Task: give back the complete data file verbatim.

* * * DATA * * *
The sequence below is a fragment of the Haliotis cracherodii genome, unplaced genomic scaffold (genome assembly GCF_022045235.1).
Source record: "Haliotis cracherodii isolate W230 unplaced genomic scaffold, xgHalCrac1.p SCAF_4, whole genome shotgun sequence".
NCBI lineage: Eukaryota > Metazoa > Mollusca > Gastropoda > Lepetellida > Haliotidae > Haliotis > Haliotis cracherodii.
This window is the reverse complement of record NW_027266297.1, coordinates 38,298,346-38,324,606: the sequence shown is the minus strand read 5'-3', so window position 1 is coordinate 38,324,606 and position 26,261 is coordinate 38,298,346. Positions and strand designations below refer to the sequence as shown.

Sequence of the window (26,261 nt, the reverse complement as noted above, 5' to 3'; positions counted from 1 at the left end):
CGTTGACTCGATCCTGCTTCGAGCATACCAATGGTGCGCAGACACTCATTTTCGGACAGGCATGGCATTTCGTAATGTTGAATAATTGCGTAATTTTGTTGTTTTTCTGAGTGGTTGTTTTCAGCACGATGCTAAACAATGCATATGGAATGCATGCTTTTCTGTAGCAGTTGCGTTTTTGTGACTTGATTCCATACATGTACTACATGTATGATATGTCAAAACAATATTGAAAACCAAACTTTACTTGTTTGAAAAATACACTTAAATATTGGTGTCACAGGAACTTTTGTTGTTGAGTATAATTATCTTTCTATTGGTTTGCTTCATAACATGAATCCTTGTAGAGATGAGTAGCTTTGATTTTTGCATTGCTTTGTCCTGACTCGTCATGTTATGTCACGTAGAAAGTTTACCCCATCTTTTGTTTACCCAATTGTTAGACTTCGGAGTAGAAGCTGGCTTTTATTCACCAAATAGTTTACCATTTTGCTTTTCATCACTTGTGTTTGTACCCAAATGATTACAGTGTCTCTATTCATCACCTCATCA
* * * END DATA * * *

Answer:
The sequence below is a fragment of the Haliotis cracherodii genome, unplaced genomic scaffold (genome assembly GCF_022045235.1).
Source record: "Haliotis cracherodii isolate W230 unplaced genomic scaffold, xgHalCrac1.p SCAF_4, whole genome shotgun sequence".
NCBI lineage: Eukaryota > Metazoa > Mollusca > Gastropoda > Lepetellida > Haliotidae > Haliotis > Haliotis cracherodii.
This window is the reverse complement of record NW_027266297.1, coordinates 38,298,346-38,324,606: the sequence shown is the minus strand read 5'-3', so window position 1 is coordinate 38,324,606 and position 26,261 is coordinate 38,298,346. Positions and strand designations below refer to the sequence as shown.

Sequence of the window (26,261 nt, the reverse complement as noted above, 5' to 3'; positions counted from 1 at the left end):
CGTTGACTCGATCCTGCTTCGAGCATACCAATGGTGCGCAGACACTCATTTTCGGACAGGCATGGCATTTCGTAATGTTGAATAATTGCGTAATTTTGTTGTTTTTCTGAGTGGTTGTTTTCAGCACGATGCTAAACAATGCATATGGAATGCATGCTTTTCTGTAGCAGTTGCGTTTTTGTGACTTGATTCCATACATGTACTACATGTATGATATGTCAAAACAATATTGAAAACCAAACTTTACTTGTTTGAAAAATACACTTAAATATTGGTGTCACAGGAACTTTTGTTGTTGAGTATAATTATCTTTCTATTGGTTTGCTTCATAACATGAATCCTTGTAGAGATGAGTAGCTTTGATTTTTGCATTGCTTTGTCCTGACTCGTCATGTTATGTCACGTAGAAAGTTTACCCCATCTTTTGTTTACCCAATTGTTAGACTTCGGAGTAGAAGCTGGCTTTTATTCACCAAATAGTTTACCATTTTGCTTTTCATCACTTGTGTTTGTACCCAAATGATTACAGTGTCTCTATTCATCACCTCATCA